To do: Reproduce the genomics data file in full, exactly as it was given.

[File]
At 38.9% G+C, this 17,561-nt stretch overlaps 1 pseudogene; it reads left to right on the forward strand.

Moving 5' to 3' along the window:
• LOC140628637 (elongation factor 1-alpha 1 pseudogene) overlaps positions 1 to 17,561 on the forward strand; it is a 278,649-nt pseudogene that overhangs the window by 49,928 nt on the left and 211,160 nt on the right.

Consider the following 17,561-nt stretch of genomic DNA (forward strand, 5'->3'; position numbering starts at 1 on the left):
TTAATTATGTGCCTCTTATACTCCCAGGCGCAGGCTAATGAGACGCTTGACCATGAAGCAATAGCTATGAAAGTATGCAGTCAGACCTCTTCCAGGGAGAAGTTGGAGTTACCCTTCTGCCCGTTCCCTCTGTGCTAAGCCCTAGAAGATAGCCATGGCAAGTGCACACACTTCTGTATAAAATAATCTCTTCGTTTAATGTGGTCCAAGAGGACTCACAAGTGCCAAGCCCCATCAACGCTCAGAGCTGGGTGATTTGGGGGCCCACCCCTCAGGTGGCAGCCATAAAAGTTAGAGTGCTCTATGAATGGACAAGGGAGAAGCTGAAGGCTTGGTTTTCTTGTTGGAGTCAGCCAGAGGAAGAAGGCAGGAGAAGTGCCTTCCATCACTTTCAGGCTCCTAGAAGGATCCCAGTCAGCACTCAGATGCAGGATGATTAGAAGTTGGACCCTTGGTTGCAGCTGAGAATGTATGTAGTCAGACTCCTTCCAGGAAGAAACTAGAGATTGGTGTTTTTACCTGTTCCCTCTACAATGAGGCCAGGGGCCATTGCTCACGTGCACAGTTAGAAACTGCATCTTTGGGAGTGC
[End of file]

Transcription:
At 38.9% G+C, this 17,561-nt stretch overlaps 1 pseudogene; it reads left to right on the forward strand.

Moving 5' to 3' along the window:
• LOC140628637 (elongation factor 1-alpha 1 pseudogene) overlaps positions 1 to 17,561 on the forward strand; it is a 278,649-nt pseudogene that overhangs the window by 49,928 nt on the left and 211,160 nt on the right.

Consider the following 17,561-nt stretch of genomic DNA (forward strand, 5'->3'; position numbering starts at 1 on the left):
TTAATTATGTGCCTCTTATACTCCCAGGCGCAGGCTAATGAGACGCTTGACCATGAAGCAATAGCTATGAAAGTATGCAGTCAGACCTCTTCCAGGGAGAAGTTGGAGTTACCCTTCTGCCCGTTCCCTCTGTGCTAAGCCCTAGAAGATAGCCATGGCAAGTGCACACACTTCTGTATAAAATAATCTCTTCGTTTAATGTGGTCCAAGAGGACTCACAAGTGCCAAGCCCCATCAACGCTCAGAGCTGGGTGATTTGGGGGCCCACCCCTCAGGTGGCAGCCATAAAAGTTAGAGTGCTCTATGAATGGACAAGGGAGAAGCTGAAGGCTTGGTTTTCTTGTTGGAGTCAGCCAGAGGAAGAAGGCAGGAGAAGTGCCTTCCATCACTTTCAGGCTCCTAGAAGGATCCCAGTCAGCACTCAGATGCAGGATGATTAGAAGTTGGACCCTTGGTTGCAGCTGAGAATGTATGTAGTCAGACTCCTTCCAGGAAGAAACTAGAGATTGGTGTTTTTACCTGTTCCCTCTACAATGAGGCCAGGGGCCATTGCTCACGTGCACAGTTAGAAACTGCATCTTTGGGAGTGC